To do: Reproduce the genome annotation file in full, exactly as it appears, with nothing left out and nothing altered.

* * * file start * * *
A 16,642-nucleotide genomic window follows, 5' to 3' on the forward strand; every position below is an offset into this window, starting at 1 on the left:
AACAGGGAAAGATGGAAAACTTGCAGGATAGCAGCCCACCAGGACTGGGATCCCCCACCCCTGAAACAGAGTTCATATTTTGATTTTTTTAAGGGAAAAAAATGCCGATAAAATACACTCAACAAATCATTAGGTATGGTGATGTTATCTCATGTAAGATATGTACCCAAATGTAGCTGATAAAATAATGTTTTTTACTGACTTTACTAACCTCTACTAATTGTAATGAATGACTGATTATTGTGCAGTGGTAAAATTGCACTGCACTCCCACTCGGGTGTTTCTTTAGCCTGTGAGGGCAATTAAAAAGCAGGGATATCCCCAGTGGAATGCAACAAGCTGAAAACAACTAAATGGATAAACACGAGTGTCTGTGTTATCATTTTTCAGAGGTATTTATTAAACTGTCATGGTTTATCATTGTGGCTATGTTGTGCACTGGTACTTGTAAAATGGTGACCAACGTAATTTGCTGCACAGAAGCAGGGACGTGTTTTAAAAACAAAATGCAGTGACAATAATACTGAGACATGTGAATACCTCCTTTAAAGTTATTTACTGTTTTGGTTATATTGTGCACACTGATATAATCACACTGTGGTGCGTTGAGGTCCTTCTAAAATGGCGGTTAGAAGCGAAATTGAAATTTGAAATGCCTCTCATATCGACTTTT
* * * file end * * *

A 16,642-nucleotide genomic window follows, 5' to 3' on the forward strand; every position below is an offset into this window, starting at 1 on the left:
AACAGGGAAAGATGGAAAACTTGCAGGATAGCAGCCCACCAGGACTGGGATCCCCCACCCCTGAAACAGAGTTCATATTTTGATTTTTTTAAGGGAAAAAAATGCCGATAAAATACACTCAACAAATCATTAGGTATGGTGATGTTATCTCATGTAAGATATGTACCCAAATGTAGCTGATAAAATAATGTTTTTTACTGACTTTACTAACCTCTACTAATTGTAATGAATGACTGATTATTGTGCAGTGGTAAAATTGCACTGCACTCCCACTCGGGTGTTTCTTTAGCCTGTGAGGGCAATTAAAAAGCAGGGATATCCCCAGTGGAATGCAACAAGCTGAAAACAACTAAATGGATAAACACGAGTGTCTGTGTTATCATTTTTCAGAGGTATTTATTAAACTGTCATGGTTTATCATTGTGGCTATGTTGTGCACTGGTACTTGTAAAATGGTGACCAACGTAATTTGCTGCACAGAAGCAGGGACGTGTTTTAAAAACAAAATGCAGTGACAATAATACTGAGACATGTGAATACCTCCTTTAAAGTTATTTACTGTTTTGGTTATATTGTGCACACTGATATAATCACACTGTGGTGCGTTGAGGTCCTTCTAAAATGGCGGTTAGAAGCGAAATTGAAATTTGAAATGCCTCTCATATCGACTTTT